Jane’s love of textures and colours can be seen clearly in the store’s interior and selection of goods—a beautiful marriage of different elements that evokes paradise and comfort in one go.
As for turning her hobby into a business, Jane states that trusting her instincts was the secret ingredient. “I’d like to think that we have a Courtyard style and that’s because I try to be true to what my concept is. I look at it, and it’s something that I like and I have gone with my instinct, so if you do have an area that’s a hobby that you like, then I think that’s the way to go,” she muses.
And she is quick to point out how invaluable it is to treat customers well. “I really believe that for a business to thrive, you really have to service your customer. I want to develop it so that we service our customers the way I would want to be serviced as a customer, so in a way I am coming into this business from being a customer,” she explains, adding the same principles apply with her staff, a small but great team that she feels lucky to have.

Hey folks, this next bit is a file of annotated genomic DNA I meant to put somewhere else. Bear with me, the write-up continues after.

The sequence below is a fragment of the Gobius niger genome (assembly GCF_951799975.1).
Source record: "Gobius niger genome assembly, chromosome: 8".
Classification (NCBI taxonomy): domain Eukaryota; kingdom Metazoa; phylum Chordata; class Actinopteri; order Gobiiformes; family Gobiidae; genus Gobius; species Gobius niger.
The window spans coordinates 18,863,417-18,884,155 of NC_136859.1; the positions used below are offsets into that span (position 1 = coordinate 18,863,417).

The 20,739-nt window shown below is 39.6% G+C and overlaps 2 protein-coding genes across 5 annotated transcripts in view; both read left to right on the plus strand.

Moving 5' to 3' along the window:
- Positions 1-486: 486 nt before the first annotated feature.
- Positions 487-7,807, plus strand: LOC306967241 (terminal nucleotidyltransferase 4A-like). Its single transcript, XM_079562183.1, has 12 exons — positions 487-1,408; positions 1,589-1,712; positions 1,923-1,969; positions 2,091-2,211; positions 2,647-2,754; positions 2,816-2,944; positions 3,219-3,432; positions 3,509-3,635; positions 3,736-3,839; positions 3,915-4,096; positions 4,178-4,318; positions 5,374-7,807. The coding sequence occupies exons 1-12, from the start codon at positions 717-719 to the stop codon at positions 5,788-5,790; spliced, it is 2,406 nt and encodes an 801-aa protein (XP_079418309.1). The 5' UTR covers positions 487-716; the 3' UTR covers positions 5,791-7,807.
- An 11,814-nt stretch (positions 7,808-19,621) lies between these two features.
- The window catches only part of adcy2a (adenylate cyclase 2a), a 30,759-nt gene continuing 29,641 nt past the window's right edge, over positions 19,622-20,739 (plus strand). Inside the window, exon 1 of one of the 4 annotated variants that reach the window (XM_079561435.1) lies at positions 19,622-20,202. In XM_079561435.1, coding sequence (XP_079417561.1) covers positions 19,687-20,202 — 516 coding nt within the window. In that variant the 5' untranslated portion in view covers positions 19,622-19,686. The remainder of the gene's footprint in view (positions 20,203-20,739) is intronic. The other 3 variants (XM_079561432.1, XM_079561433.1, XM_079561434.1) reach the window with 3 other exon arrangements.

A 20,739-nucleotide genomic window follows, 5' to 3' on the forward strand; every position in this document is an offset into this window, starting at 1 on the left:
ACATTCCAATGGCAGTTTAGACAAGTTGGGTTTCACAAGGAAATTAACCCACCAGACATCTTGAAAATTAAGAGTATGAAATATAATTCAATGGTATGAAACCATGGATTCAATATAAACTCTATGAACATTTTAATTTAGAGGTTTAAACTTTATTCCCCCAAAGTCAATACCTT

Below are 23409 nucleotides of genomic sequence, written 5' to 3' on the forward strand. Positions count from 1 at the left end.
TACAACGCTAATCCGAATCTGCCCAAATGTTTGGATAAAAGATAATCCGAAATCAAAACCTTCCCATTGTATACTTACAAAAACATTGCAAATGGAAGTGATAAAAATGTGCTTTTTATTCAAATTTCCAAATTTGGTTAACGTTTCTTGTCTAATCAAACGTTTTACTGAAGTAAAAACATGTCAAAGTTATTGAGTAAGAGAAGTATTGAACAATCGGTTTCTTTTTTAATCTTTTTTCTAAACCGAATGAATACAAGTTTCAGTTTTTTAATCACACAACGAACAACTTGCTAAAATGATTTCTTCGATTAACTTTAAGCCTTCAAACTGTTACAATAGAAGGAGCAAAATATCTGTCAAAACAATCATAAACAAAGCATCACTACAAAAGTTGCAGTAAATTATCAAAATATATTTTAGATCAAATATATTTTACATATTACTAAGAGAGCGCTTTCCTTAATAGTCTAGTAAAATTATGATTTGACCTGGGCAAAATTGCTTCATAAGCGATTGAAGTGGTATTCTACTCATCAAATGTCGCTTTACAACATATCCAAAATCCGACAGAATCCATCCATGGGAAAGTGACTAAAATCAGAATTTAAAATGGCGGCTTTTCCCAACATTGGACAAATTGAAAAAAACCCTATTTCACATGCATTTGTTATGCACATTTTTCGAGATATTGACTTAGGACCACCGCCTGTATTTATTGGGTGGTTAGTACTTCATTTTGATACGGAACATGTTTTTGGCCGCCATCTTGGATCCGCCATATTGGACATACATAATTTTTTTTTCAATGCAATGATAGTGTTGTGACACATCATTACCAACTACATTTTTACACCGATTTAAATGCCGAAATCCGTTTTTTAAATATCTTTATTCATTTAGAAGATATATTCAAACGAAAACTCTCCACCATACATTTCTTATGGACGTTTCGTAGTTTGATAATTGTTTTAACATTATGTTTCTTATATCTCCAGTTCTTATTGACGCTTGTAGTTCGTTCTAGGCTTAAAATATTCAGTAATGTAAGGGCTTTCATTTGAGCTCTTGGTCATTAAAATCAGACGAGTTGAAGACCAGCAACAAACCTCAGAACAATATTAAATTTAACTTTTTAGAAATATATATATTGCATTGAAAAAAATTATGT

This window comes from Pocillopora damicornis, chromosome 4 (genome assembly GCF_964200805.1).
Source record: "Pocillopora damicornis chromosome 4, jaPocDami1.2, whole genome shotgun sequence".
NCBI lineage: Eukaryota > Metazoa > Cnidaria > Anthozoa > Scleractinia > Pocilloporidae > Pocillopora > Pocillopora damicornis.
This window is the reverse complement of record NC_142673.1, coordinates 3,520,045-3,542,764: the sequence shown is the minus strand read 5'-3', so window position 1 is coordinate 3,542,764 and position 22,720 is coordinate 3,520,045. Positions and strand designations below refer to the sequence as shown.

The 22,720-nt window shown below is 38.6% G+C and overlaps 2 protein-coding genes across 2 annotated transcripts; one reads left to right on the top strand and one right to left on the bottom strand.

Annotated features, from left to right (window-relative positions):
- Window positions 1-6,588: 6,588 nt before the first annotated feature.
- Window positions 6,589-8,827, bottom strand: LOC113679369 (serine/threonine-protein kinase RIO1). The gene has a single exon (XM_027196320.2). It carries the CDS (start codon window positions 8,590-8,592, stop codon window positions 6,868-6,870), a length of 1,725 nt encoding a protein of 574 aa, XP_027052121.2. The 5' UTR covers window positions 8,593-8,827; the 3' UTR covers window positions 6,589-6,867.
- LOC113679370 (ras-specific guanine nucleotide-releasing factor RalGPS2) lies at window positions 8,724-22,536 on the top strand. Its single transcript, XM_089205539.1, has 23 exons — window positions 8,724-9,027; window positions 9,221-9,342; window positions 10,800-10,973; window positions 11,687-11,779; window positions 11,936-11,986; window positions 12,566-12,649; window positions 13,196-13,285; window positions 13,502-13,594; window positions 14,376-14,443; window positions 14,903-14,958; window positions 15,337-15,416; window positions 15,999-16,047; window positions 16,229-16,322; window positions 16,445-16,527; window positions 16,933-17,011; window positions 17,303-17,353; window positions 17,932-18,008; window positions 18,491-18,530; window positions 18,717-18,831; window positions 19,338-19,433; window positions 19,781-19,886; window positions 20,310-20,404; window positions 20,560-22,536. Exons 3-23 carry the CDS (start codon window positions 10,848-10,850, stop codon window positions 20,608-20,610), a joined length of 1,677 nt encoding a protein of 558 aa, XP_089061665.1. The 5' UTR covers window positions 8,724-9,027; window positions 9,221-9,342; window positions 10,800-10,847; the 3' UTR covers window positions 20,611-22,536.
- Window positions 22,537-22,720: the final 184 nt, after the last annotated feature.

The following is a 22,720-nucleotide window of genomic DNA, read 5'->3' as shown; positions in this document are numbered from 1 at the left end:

A happy team and happy customers make for a fantastic business model, which explains why Jane doesn’t have much to say in terms of challenges. “One thing I would say though, which is the opposite of a challenge, I find working with people here really good. I find people very flexible, very service-orientated.”
“As long as we approach people with respect and speak nicely, then I find the service element fantastic here. Sometimes, you hear expats thinking everything is great back there [Europe], but actually, I think there are a lot of positives here.”
Capturing the sweetness and spice of Malaysia
Founder of Gadis Manis Malaysia (gadismanis.canalblog.com)
Florence Lambert started toying with the idea of running her own business in 2007 to inspire her young daughter, Sophie. Sadly, Florence faced the untimely passing of Sophie in early 2008. To cope, she sought solace in drawing, and influenced by her copywriter husband, launched Gadis Manis Malaysia that year.